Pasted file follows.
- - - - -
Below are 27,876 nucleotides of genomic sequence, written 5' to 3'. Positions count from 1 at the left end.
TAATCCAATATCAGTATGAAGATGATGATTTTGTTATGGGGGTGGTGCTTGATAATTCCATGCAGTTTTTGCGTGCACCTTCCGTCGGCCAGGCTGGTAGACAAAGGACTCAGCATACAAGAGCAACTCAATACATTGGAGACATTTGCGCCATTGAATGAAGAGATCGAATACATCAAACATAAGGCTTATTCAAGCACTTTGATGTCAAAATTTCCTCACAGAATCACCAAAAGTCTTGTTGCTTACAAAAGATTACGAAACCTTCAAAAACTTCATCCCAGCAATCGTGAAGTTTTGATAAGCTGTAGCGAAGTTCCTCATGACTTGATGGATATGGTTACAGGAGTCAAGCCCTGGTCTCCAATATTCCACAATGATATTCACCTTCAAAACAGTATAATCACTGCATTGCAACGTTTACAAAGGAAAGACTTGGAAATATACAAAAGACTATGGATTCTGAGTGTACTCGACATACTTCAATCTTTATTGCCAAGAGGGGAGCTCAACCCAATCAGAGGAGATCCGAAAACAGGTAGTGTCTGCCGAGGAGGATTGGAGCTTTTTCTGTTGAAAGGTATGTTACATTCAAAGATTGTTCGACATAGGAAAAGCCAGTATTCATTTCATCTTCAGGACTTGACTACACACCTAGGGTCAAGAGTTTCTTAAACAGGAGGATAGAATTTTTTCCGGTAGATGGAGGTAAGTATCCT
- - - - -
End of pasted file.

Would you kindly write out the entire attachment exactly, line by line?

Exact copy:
Below are 27,876 nucleotides of genomic sequence, written 5' to 3'. Positions count from 1 at the left end.
TAATCCAATATCAGTATGAAGATGATGATTTTGTTATGGGGGTGGTGCTTGATAATTCCATGCAGTTTTTGCGTGCACCTTCCGTCGGCCAGGCTGGTAGACAAAGGACTCAGCATACAAGAGCAACTCAATACATTGGAGACATTTGCGCCATTGAATGAAGAGATCGAATACATCAAACATAAGGCTTATTCAAGCACTTTGATGTCAAAATTTCCTCACAGAATCACCAAAAGTCTTGTTGCTTACAAAAGATTACGAAACCTTCAAAAACTTCATCCCAGCAATCGTGAAGTTTTGATAAGCTGTAGCGAAGTTCCTCATGACTTGATGGATATGGTTACAGGAGTCAAGCCCTGGTCTCCAATATTCCACAATGATATTCACCTTCAAAACAGTATAATCACTGCATTGCAACGTTTACAAAGGAAAGACTTGGAAATATACAAAAGACTATGGATTCTGAGTGTACTCGACATACTTCAATCTTTATTGCCAAGAGGGGAGCTCAACCCAATCAGAGGAGATCCGAAAACAGGTAGTGTCTGCCGAGGAGGATTGGAGCTTTTTCTGTTGAAAGGTATGTTACATTCAAAGATTGTTCGACATAGGAAAAGCCAGTATTCATTTCATCTTCAGGACTTGACTACACACCTAGGGTCAAGAGTTTCTTAAACAGGAGGATAGAATTTTTTCCGGTAGATGGAGGTAAGTATCCT